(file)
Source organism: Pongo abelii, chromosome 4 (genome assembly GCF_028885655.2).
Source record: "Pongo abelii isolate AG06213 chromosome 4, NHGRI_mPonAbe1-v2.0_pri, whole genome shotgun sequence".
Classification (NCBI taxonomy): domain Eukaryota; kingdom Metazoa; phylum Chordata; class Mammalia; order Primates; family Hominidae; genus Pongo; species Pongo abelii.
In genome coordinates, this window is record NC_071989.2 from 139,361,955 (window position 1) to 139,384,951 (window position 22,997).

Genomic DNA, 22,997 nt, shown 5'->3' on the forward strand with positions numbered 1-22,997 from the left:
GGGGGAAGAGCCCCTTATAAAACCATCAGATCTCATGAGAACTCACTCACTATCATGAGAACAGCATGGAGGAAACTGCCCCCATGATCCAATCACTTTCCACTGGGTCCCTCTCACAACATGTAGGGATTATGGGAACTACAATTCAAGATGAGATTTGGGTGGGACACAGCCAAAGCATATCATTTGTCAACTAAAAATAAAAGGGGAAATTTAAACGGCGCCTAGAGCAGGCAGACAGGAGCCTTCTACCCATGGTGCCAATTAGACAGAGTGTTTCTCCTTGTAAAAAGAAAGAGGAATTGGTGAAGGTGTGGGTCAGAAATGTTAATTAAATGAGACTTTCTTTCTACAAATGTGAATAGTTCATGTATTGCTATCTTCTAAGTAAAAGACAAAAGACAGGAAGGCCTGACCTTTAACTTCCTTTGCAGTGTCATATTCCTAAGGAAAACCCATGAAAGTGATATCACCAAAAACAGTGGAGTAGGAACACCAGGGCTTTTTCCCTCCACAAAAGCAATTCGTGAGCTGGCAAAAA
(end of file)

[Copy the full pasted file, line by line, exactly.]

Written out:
Source organism: Pongo abelii, chromosome 4 (genome assembly GCF_028885655.2).
Source record: "Pongo abelii isolate AG06213 chromosome 4, NHGRI_mPonAbe1-v2.0_pri, whole genome shotgun sequence".
Classification (NCBI taxonomy): domain Eukaryota; kingdom Metazoa; phylum Chordata; class Mammalia; order Primates; family Hominidae; genus Pongo; species Pongo abelii.
In genome coordinates, this window is record NC_071989.2 from 139,361,955 (window position 1) to 139,384,951 (window position 22,997).

Genomic DNA, 22,997 nt, shown 5'->3' on the forward strand with positions numbered 1-22,997 from the left:
GGGGGAAGAGCCCCTTATAAAACCATCAGATCTCATGAGAACTCACTCACTATCATGAGAACAGCATGGAGGAAACTGCCCCCATGATCCAATCACTTTCCACTGGGTCCCTCTCACAACATGTAGGGATTATGGGAACTACAATTCAAGATGAGATTTGGGTGGGACACAGCCAAAGCATATCATTTGTCAACTAAAAATAAAAGGGGAAATTTAAACGGCGCCTAGAGCAGGCAGACAGGAGCCTTCTACCCATGGTGCCAATTAGACAGAGTGTTTCTCCTTGTAAAAAGAAAGAGGAATTGGTGAAGGTGTGGGTCAGAAATGTTAATTAAATGAGACTTTCTTTCTACAAATGTGAATAGTTCATGTATTGCTATCTTCTAAGTAAAAGACAAAAGACAGGAAGGCCTGACCTTTAACTTCCTTTGCAGTGTCATATTCCTAAGGAAAACCCATGAAAGTGATATCACCAAAAACAGTGGAGTAGGAACACCAGGGCTTTTTCCCTCCACAAAAGCAATTCGTGAGCTGGCAAAAA